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Seniors and Self Myofascial Release

by Mia Bremer on Sep 15, 2014

Senior Fitness

Trainers need to adapt their technique when working with the connective tissue of older adults.

The condition of our connective tissue depends on two factors—how old we are and what we have done in our lives to keep our tissue healthy, hydrated and flexible.

The health of connective tissue is a serious concern for older people, as movement restrictions can make it hard for them to perform simple activities of daily living. While personal trainers often develop flexibility programs and modify exercises to help senior clients succeed, there is another valuable technique to improve seniors’ range of motion.

That technique is self myofascial release, or SMR, which works with clients of all ages and simply needs to be modified for older adults to address the physical changes of aging. For example, a typical SMR technique for the hamstrings involves resting the backs of the thighs on a foam roller and using the upper body to pull the legs across the roller. This works fine for clients with strong upper bodies, good core strength, adequate wrist flexibility and good shoulder stability, but it is not a viable option for many older adults.

A Closer Look at the Fascial Network

Our fascial network is a system of fascia and connecting ligaments, tendons, organ bags, muscle envelopes and aponeuroses that provide movement and stability to our bodies (Earls & Myers 2010).

Connective tissue has three cell types—fibroblasts, adipocytes and mast cells, embedded in an extracellular matrix, or “ground substance.” Depending on the makeup of the cells within the matrix, connective tissue is classified as either dense or loose.

Ligaments and tendons are dense connective tissues that contain mostly collagen fibers. Dense tissues are strong and “rubbery.” Fascia, meanwhile, is a loose connective tissue. It has a woven appearance and contains all three types of fibrous cells: collagen, elastin and reticular fibers. Loose connective tissue will “squish” under pressure (King 2013).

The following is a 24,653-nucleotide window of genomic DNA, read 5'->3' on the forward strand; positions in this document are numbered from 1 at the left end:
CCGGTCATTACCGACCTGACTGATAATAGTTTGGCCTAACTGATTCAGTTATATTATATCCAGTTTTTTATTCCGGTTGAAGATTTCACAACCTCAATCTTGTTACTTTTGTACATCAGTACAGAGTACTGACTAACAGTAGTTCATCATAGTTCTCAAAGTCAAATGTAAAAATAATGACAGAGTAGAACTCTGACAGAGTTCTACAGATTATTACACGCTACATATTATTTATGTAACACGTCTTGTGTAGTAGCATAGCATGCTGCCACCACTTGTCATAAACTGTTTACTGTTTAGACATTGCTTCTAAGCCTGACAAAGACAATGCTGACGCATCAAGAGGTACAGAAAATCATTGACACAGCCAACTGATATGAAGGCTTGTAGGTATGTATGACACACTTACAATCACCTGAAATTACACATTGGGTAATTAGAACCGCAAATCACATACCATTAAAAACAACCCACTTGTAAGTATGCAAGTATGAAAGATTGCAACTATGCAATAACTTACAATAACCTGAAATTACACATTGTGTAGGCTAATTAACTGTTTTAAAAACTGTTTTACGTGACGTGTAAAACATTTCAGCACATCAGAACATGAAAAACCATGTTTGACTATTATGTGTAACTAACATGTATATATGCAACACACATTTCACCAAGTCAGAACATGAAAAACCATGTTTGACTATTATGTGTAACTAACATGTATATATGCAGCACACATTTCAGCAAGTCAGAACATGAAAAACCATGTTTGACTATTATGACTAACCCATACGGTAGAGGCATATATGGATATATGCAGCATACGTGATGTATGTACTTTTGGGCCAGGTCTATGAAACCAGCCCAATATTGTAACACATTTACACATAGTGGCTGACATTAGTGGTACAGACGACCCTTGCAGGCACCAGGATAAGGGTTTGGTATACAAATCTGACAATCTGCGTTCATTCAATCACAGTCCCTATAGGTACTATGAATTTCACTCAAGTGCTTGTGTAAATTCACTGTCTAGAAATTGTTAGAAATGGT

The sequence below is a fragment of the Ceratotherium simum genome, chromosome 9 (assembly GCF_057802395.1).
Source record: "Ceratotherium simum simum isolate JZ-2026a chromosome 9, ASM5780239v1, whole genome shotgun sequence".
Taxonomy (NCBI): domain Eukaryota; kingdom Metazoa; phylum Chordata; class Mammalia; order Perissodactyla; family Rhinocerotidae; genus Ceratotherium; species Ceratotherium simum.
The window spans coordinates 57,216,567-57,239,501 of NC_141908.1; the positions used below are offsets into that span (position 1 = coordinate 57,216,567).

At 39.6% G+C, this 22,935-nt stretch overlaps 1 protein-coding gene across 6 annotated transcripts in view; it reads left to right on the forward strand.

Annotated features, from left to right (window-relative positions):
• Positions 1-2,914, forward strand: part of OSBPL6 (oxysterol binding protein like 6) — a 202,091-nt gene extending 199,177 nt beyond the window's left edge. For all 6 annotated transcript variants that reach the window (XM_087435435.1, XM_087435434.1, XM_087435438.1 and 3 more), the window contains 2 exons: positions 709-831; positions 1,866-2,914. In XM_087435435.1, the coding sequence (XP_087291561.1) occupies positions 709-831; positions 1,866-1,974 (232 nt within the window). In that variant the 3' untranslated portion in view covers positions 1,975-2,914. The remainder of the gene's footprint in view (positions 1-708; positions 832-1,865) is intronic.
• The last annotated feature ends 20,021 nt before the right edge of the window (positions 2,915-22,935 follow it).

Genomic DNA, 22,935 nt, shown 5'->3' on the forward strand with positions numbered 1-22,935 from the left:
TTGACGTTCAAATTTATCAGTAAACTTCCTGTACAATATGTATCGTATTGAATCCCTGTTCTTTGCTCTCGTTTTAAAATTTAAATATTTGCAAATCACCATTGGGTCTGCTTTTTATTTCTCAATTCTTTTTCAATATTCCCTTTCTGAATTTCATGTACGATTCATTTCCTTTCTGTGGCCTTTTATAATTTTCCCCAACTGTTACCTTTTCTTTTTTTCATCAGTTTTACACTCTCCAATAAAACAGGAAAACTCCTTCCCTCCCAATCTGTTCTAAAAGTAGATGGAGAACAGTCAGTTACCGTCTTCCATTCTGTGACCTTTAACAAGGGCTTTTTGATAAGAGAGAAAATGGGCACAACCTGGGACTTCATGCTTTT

Adaptability

Fascia is highly adaptable, and although adaptations take months and years, they eventually change the architecture of the tissue. For example, someone who walks upright has considerably firmer fascia on the lateral side of the thigh than on the medial side. Someone who uses a wheelchair, however, has no discern- able difference between the medial and lateral fascia, because fascia responds to strain and dominant loading patterns. Regardless of whether a force is caused by everyday strain or specific training, it is the fibroblasts (cells that secrete collagen, elastin and reticulum) that respond to the force by remodeling the arrangement of the collagenous fiber network (Schleip & Müller 2013).

Aging Fascia

A recent study looked at frailty from the perspective of myofascial structure and functional mobility. The researchers concluded that the key to understanding the aging of the myofascial structure lies in the extracellular matrix (ground substance), which “tends to dehydrate in inactive or strained body regions and to store additional collagen,” thus reducing elasticity (Sölch 2013).

Research suggests that aging and sedentary living cause collagen fibers to become condensed through a process called cross-linking. In young people, fascial fibers are two-directional: vertical and horizontal. As we age, the fascial architecture becomes more haphazard and multidirectional. Lack of movement speeds up the cross-linking process. Fibers lose their elasticity, flatten out and stick to one another, rather than glide across one another. Eventually, they can become matted together (Schleip & Müller 2013).

Fascia is a “renewable tissue that is made up of nearly 70%–80% water,” says Sue Hitzmann, creator of the MELT Method® of self myofascial release. Hitzmann suggests that dehydration of the fascia may be at the root of chronic pain, fatigue, bloating, headaches, muscle aches and even some psychological disorders.